Napoleon was able to diagnose the situation of the British Navy negatively impacting French trade and freedom of movement. His guidance was to occupy Egypt so that the British would then have to patrol and pay particular attention to the area thus reducing their footprint in the Mediterranean Sea. These words were not a pep talk but strategy in action. Strategy must have caused a change within the structure of an organization, if not they are just words.

Strategy Without Change, Impossible

A few years back I facilitated a strategic plan for a tech company. During the ideation process, thirty managers brainstormed over a hundred ideas. The event proceeded to narrow those ideas down into two to three viable strategic options. However, the division’s Vice President believed that the ideas were too good to pass up on and decided to go forward with 38 strategic goals.

With the new monster list of action items, no resources were shifted to accomplish these items. These all too important goals were just added to other team member’s duties. Instead of applying a direct action towards achieving those goals the team opted to just spread the wealth. Every week, the leadership team would hold a strategy status meeting to continue to report that no progress had been made. Weeks and then months went by and a dent hadn’t been made on that monster list. The event turned into a maybe later when I have time away from my day job to work on this. No change ever occurred and none of the 38-goals were accomplished. By refusing to commit to a specific action that would have the potential to restructure the organization, no change could be made and the status quo continued.


Strategy reverberates across an organization resulting in seismic change. You cannot accomplish something new while doing the same thing. Executives are trained that if they limit their organizational assets to complete a single mission they will struggle to find a second revenue source. This help leads to Executives attempting to keep all their options open and always looking for opportunities. These actions are correlated but not the cause. Strategy is to win in one or more revenue streams, failure is trying to do a bunch of things that may or may not lead to revenue.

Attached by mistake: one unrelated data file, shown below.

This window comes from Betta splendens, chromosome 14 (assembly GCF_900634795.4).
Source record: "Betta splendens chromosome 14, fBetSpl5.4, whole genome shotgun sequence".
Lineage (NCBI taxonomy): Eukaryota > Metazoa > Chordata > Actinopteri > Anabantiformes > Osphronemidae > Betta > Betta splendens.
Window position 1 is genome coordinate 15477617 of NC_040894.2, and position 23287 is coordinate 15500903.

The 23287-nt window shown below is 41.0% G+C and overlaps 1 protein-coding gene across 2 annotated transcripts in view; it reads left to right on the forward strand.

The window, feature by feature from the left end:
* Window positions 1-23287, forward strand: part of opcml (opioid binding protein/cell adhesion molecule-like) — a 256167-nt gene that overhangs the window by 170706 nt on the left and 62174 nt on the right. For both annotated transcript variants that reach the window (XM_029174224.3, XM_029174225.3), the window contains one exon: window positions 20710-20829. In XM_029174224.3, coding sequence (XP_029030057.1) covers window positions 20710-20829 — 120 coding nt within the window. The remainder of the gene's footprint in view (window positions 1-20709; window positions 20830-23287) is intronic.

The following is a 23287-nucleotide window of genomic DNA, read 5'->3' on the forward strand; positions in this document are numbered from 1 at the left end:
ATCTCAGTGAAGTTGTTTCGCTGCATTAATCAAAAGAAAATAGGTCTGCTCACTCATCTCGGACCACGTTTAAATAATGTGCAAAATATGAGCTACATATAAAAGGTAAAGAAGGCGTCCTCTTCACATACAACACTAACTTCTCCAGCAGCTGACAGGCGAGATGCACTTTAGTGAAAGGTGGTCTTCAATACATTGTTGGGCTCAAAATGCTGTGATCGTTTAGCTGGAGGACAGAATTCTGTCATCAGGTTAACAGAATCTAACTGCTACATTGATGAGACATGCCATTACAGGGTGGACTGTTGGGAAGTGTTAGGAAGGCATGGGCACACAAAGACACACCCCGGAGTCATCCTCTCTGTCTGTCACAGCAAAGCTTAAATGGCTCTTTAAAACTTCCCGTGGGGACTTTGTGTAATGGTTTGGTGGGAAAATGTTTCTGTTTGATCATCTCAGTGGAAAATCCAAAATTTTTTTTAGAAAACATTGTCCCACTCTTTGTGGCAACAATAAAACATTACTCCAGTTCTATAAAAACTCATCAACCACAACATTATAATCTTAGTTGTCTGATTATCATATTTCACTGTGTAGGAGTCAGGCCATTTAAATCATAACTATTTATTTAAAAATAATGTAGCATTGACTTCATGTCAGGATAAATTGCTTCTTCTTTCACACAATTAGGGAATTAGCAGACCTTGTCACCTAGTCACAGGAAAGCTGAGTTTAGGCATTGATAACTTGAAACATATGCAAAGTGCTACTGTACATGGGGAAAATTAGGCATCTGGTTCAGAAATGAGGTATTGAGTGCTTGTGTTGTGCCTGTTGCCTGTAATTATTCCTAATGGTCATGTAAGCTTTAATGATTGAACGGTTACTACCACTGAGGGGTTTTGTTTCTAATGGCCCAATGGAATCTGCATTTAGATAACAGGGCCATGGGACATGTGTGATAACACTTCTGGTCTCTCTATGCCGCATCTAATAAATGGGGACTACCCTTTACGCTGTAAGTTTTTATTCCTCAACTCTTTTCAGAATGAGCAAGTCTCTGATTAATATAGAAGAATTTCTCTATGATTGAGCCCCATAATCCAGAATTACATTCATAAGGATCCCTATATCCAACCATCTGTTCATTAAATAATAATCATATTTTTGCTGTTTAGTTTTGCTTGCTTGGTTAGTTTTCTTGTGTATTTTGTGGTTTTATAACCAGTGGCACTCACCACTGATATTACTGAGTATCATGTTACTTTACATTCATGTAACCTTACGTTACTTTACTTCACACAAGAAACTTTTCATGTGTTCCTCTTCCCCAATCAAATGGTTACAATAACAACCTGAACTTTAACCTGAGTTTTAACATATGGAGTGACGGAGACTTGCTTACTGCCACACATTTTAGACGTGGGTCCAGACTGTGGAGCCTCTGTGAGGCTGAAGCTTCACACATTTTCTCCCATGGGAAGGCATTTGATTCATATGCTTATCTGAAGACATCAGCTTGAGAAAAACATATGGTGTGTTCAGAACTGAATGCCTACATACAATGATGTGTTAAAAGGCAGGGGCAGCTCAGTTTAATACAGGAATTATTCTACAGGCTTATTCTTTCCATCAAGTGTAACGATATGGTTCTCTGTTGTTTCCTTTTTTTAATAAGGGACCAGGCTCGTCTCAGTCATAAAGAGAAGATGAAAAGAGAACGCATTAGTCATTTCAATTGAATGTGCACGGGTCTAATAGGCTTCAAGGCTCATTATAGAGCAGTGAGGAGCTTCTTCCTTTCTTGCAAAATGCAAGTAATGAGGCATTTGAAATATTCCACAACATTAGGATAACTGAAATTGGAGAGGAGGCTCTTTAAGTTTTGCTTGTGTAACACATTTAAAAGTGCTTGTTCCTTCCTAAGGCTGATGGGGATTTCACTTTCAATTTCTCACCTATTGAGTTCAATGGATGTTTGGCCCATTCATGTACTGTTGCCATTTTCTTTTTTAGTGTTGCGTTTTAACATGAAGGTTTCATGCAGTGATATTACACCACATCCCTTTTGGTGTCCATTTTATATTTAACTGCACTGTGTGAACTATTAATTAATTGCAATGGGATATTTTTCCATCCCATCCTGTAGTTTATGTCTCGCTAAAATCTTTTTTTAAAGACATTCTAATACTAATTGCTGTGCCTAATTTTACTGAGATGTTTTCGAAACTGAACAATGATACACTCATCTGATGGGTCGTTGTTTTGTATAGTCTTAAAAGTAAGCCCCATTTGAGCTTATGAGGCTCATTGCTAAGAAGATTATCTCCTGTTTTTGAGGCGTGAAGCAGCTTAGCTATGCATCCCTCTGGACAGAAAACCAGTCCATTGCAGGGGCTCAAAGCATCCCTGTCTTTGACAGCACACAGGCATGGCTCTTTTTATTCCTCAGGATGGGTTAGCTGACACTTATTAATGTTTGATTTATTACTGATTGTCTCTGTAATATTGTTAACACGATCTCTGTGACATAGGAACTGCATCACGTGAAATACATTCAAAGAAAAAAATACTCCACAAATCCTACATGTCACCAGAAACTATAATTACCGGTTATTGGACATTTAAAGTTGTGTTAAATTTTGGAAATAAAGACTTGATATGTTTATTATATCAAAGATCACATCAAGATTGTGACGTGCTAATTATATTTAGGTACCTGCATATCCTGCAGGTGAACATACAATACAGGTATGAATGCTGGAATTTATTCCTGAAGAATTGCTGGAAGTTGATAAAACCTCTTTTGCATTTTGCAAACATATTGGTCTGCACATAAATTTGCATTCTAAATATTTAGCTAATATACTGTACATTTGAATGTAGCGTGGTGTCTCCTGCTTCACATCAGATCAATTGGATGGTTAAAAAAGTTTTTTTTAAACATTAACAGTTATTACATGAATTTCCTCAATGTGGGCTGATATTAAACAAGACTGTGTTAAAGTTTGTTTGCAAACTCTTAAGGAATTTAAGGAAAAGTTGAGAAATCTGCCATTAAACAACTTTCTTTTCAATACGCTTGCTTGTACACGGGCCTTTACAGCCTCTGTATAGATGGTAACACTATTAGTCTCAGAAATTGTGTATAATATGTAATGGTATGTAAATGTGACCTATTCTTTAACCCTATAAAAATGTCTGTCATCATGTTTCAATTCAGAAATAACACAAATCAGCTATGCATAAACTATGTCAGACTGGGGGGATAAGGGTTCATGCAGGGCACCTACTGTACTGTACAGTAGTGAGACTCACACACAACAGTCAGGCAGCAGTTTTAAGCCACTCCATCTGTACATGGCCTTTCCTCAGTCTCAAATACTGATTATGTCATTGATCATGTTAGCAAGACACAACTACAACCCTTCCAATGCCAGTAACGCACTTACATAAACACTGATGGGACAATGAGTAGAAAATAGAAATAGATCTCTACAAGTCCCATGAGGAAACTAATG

Patience to Diagnose

The island of Cuba knew nothing besides subjugation since the discovery of the new world. First run by Spain it later changed hands to the United States after the Spanish American War in 1898. While achieving formal independence in 1902 the United States maintained a significant amount of influence treating the island as a popular locale that reeked of political corruption.

In 1953 the Cuban people revolted and overthrew the government and by 1959 the country began to align with the Soviet Union. In April 1961 the United States implemented a covert campaign t overthrow the Cuban government known as the Bay of Pigs. The failed operation led to increasingly poor if not severed relations between the two countries.

Much of the economic support that the Cuba relied on came from the Soviet Union. This led to Cuba to allowing the Soviets to place nuclear weapons in Cuba during the Cold War posturing. Soviet First Secretary Nikita Khrushchev wanted to test the young American President John F. Kennedy taking advantage of his inexperience.

Supplementing Experience

While Kennedy was inexperienced in the middle of a highly complex situation, he knew to supplement his inexperience by using a deep bench of consultants. He kept a diverse staff of individuals ranging from his brother Robert Kennedy and Lyndon B. Johnson to Robert McNamara and McGeorge Bundy. The war hawks in the room urged for aggressive action while others wanted to wait out the situation.

Using scenario-based planning, game theory, and cause and effect analysis Kennedy saw a new option. Opting for a naval blockade, he was able to open a line of negotiations. This also allowed his opponent to escape with dignity to deescalate the situation. Kennedy’s actions took a play out of Napoleon’s book of applying patience to not overreact while using a body of advisors to gain a 360-degree analysis and perspective.

Importance of Strategy


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Importance of Strategy